Peripheral Vascular Disease

Peripheral vascular disease (PVD), which is sometimes referred to as peripheral arterial disease (PAD), is characterized by chronic poor blood flow in the lower extremities, which can cause pain, ischemic lesions or ulcers, and sepsis. Over time this condition can progress to critical limb ischemia, and eventually lead to limb amputation. According to the 2010 American Heart Association annual statistical report on heart disease, approximately 8 million Americans have PVD, and suffer significant morbidity and mortality as a result. In 2004, the direct and indirect costs of treating PVD were estimated to be over $2 billion dollars annually in the United States alone.

Current treatment of PVD depends on the severity of the disease. Current approaches include treatment to reduce risk factors, drug therapy to reduce clotting and plaque formation, or surgical intervention in an attempt to revascularize the region of ischemic damage. However, many of the approved pharmaceutical interventions have significant side effects, and many patients are unfit candidates for revascularization due to advanced age, advanced ischemia or the presence of other complicating conditions. Additionally, revascularization is only successful 44% of the time.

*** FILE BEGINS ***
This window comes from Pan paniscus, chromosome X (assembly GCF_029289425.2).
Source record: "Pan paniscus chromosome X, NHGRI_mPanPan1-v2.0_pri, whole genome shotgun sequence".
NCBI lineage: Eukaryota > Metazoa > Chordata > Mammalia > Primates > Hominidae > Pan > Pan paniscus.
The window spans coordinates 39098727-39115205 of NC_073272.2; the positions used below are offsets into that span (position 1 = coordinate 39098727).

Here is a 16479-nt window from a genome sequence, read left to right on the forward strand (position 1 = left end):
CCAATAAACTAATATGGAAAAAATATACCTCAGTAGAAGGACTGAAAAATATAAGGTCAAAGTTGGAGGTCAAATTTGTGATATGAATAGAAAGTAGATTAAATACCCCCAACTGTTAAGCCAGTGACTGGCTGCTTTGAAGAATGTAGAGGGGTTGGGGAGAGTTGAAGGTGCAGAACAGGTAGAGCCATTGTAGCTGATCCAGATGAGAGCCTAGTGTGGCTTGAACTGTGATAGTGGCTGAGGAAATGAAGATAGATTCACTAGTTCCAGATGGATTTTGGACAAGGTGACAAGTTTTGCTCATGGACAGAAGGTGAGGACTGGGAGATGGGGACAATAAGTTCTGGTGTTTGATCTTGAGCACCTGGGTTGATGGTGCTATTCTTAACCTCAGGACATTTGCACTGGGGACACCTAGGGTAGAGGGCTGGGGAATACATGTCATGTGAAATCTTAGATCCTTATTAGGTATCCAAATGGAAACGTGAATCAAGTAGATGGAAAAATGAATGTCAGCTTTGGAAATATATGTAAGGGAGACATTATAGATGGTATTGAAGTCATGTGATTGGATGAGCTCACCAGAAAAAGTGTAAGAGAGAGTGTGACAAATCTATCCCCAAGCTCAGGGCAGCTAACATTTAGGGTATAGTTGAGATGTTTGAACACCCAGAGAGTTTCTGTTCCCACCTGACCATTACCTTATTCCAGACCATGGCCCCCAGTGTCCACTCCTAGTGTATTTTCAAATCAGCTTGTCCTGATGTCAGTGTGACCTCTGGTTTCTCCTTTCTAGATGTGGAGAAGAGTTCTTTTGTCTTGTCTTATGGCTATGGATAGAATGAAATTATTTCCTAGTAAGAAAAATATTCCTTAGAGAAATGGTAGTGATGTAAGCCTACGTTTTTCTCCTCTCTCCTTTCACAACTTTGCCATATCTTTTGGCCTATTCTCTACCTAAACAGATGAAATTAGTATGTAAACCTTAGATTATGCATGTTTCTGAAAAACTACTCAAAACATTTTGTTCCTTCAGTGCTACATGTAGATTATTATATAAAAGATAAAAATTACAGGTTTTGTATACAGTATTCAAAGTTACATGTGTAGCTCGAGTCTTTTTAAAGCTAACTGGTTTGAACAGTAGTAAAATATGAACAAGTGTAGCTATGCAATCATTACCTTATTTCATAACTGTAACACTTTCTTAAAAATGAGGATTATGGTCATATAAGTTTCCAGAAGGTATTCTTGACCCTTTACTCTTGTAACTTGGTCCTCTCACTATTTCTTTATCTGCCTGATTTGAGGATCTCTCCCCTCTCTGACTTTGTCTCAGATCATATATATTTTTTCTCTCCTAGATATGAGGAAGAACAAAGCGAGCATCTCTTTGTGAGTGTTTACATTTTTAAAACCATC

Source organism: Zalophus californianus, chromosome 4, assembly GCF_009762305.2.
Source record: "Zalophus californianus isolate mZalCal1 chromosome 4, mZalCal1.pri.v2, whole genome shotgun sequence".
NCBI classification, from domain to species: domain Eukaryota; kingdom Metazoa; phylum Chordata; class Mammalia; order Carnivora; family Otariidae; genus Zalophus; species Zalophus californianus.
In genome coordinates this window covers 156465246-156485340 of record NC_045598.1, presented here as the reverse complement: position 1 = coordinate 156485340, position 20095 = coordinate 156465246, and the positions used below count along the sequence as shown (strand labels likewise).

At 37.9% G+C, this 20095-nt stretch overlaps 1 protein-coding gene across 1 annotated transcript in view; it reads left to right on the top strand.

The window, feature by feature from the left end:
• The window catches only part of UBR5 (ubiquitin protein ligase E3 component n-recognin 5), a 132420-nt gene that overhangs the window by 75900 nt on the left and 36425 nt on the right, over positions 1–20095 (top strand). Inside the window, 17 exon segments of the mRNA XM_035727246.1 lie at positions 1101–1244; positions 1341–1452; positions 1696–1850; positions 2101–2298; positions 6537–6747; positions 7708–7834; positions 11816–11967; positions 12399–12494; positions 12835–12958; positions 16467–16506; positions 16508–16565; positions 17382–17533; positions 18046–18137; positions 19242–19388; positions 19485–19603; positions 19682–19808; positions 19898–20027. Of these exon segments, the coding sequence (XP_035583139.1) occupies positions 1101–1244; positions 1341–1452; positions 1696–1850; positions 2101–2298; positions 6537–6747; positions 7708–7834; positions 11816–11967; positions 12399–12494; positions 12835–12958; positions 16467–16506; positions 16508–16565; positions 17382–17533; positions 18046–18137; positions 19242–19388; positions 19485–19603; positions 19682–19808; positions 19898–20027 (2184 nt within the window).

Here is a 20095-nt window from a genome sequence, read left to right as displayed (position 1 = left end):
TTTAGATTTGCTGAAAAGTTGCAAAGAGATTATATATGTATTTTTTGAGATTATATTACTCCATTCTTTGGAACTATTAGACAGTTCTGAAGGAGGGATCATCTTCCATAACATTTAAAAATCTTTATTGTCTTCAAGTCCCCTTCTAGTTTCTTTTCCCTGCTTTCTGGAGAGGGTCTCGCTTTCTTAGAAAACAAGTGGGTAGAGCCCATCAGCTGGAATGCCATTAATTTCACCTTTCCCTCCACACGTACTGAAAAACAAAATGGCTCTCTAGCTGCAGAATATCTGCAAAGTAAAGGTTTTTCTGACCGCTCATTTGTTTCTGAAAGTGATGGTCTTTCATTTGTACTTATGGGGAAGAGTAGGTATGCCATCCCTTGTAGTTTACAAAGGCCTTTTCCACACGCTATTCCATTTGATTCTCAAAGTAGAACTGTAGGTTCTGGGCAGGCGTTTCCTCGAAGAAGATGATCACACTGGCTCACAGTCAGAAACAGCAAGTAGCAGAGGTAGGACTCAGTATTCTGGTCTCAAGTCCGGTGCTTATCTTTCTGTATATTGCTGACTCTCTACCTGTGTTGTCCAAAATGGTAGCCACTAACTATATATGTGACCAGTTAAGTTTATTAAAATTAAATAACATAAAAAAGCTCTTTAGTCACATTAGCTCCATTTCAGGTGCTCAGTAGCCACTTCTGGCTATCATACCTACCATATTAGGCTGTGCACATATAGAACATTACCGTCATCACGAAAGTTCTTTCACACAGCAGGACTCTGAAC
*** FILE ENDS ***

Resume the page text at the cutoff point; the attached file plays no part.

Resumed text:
Recent studies suggest that an increase in the collateral vascular network may offer protection from ischemic episodes. Collaterals normally form, remodel and enlarge around the site of blockage allowing blood flow to bypass the occluded artery and allow perfusion of the ischemic tissue. However, naturally occurring collateral development is adversely affect by age, hypercholesterolemia, diabetes and smoking and is insufficient to support adequate blood flow to the affected tissues in many PVD patients, especially during exertion.